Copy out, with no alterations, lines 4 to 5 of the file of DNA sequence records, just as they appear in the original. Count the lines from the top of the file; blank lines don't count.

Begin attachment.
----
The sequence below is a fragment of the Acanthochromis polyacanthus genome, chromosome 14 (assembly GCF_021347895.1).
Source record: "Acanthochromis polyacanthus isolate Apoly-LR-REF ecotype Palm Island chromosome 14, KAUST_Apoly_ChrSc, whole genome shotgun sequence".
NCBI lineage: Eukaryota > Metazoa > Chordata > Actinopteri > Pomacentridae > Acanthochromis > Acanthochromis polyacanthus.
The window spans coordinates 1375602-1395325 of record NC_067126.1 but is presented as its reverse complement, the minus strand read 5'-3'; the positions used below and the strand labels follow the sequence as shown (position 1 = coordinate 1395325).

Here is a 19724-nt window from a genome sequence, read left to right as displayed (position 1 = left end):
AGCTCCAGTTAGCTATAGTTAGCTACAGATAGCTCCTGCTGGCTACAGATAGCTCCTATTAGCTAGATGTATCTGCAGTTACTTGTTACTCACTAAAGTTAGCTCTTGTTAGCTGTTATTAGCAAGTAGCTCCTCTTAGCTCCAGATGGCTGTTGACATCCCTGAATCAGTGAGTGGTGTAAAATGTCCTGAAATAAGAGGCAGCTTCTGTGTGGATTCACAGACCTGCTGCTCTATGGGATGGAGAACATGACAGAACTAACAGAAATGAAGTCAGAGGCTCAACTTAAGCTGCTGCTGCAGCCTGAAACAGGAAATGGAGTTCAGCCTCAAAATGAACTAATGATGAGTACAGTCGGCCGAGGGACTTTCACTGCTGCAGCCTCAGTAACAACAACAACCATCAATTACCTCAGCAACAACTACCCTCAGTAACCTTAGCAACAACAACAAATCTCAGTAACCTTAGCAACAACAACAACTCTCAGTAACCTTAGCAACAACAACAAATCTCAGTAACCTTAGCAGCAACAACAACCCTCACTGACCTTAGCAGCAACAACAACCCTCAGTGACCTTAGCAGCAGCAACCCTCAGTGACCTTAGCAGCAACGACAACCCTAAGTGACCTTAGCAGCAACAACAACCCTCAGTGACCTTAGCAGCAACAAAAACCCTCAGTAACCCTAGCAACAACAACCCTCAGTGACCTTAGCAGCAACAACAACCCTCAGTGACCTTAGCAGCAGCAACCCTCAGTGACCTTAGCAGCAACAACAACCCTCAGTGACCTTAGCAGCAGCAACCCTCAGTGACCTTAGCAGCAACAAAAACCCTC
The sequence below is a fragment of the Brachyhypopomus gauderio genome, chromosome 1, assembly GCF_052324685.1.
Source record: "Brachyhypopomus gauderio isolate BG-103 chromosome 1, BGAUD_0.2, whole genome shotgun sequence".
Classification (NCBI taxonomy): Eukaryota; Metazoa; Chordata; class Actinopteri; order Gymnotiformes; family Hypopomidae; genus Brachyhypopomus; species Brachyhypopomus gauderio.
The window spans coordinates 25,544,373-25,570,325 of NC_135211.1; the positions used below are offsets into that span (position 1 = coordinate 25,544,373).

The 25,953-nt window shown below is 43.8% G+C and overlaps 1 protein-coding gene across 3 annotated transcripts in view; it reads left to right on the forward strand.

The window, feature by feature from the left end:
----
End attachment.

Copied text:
The window spans coordinates 1375602-1395325 of record NC_067126.1 but is presented as its reverse complement, the minus strand read 5'-3'; the positions used below and the strand labels follow the sequence as shown (position 1 = coordinate 1395325).

Here is a 19724-nt window from a genome sequence, read left to right as displayed (position 1 = left end):